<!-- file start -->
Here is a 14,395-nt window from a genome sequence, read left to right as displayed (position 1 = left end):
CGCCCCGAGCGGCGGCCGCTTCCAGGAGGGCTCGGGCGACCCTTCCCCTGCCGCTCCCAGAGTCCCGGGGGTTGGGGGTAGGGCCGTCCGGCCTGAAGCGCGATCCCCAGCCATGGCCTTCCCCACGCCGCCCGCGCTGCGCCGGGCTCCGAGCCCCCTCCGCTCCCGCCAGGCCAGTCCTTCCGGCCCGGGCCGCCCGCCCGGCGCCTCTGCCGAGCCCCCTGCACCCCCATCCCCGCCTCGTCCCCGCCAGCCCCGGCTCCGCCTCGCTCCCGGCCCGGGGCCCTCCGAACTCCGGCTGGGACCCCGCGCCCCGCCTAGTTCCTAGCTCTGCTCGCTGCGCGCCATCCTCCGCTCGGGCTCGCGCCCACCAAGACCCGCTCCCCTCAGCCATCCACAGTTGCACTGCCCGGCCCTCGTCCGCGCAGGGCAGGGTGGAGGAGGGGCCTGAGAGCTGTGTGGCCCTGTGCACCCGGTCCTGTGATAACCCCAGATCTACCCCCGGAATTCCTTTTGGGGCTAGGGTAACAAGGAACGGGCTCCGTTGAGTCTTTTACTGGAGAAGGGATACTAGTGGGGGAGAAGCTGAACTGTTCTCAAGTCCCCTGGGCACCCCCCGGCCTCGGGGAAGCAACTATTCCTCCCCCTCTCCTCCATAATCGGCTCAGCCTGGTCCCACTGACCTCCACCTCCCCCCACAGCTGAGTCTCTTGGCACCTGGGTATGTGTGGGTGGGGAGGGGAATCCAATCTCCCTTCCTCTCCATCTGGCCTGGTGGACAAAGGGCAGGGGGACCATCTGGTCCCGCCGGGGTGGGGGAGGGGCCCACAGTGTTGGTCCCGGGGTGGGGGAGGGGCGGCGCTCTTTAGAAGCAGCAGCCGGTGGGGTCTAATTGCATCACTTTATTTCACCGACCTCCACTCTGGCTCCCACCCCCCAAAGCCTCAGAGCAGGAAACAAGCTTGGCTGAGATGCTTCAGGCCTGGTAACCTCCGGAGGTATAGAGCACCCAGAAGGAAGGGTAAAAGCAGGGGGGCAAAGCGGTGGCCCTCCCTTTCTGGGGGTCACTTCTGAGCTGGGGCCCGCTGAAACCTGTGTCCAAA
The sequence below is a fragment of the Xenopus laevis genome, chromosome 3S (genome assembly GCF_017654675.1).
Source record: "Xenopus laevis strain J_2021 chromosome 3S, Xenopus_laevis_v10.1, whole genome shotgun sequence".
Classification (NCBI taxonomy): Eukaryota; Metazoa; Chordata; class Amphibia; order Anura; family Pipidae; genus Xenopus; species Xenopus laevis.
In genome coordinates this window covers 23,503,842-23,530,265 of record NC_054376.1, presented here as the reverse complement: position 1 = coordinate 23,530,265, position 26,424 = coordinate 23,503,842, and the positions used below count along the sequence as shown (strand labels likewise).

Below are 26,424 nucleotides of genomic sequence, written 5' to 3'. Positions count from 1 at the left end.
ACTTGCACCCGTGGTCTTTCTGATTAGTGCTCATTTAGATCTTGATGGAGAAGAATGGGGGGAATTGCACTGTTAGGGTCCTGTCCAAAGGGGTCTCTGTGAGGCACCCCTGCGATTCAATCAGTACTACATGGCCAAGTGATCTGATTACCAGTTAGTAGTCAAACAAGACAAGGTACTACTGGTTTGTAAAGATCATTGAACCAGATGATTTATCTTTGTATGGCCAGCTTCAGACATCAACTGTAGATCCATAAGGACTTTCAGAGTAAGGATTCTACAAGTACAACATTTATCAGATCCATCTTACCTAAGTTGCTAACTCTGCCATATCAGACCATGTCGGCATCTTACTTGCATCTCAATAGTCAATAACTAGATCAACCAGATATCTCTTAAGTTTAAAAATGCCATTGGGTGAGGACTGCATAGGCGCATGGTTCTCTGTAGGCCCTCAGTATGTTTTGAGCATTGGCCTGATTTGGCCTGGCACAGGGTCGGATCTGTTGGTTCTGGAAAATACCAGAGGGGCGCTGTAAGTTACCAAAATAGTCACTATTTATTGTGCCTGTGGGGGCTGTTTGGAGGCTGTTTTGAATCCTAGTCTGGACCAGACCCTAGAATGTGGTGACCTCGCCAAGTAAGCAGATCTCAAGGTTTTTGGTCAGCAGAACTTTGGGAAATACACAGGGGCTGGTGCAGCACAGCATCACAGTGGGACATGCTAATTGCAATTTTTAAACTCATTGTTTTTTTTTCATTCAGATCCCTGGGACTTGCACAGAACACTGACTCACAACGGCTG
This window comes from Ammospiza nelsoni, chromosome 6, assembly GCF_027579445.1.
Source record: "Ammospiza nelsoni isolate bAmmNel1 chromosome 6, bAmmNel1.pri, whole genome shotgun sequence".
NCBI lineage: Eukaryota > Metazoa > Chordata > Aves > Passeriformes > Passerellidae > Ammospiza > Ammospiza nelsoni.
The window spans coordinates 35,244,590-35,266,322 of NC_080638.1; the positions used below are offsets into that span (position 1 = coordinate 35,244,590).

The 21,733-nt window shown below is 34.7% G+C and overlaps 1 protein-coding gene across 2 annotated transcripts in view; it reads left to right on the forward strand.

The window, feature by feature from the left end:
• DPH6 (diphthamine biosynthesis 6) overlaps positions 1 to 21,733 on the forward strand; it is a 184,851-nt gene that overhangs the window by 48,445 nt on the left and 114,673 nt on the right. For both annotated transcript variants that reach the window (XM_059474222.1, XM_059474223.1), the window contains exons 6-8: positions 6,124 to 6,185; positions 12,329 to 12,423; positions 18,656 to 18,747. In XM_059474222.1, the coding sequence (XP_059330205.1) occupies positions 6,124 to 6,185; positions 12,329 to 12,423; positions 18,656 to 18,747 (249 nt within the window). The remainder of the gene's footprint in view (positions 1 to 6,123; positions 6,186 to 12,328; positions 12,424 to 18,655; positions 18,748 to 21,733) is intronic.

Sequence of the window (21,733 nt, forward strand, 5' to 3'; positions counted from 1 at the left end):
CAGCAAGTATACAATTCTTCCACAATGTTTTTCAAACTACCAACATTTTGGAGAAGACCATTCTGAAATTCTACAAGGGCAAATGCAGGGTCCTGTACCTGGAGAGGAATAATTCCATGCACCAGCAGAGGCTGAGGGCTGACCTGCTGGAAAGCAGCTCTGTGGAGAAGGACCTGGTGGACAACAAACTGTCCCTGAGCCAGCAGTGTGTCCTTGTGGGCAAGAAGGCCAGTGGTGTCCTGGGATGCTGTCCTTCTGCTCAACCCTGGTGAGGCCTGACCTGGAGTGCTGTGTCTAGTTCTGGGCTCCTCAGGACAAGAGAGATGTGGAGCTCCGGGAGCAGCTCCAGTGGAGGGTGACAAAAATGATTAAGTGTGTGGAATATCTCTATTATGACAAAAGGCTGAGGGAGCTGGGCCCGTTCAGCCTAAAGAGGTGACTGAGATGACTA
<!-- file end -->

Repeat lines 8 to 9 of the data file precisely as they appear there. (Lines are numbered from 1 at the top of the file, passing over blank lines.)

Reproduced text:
ACTTGCACCCGTGGTCTTTCTGATTAGTGCTCATTTAGATCTTGATGGAGAAGAATGGGGGGAATTGCACTGTTAGGGTCCTGTCCAAAGGGGTCTCTGTGAGGCACCCCTGCGATTCAATCAGTACTACATGGCCAAGTGATCTGATTACCAGTTAGTAGTCAAACAAGACAAGGTACTACTGGTTTGTAAAGATCATTGAACCAGATGATTTATCTTTGTATGGCCAGCTTCAGACATCAACTGTAGATCCATAAGGACTTTCAGAGTAAGGATTCTACAAGTACAACATTTATCAGATCCATCTTACCTAAGTTGCTAACTCTGCCATATCAGACCATGTCGGCATCTTACTTGCATCTCAATAGTCAATAACTAGATCAACCAGATATCTCTTAAGTTTAAAAATGCCATTGGGTGAGGACTGCATAGGCGCATGGTTCTCTGTAGGCCCTCAGTATGTTTTGAGCATTGGCCTGATTTGGCCTGGCACAGGGTCGGATCTGTTGGTTCTGGAAAATACCAGAGGGGCGCTGTAAGTTACCAAAATAGTCACTATTTATTGTGCCTGTGGGGGCTGTTTGGAGGCTGTTTTGAATCCTAGTCTGGACCAGACCCTAGAATGTGGTGACCTCGCCAAGTAAGCAGATCTCAAGGTTTTTGGTCAGCAGAACTTTGGGAAATACACAGGGGCTGGTGCAGCACAGCATCACAGTGGGACATGCTAATTGCAATTTTTAAACTCATTGTTTTTTTTTCATTCAGATCCCTGGGACTTGCACAGAACACTGACTCACAACGGCTG
This window comes from Ammospiza nelsoni, chromosome 6, assembly GCF_027579445.1.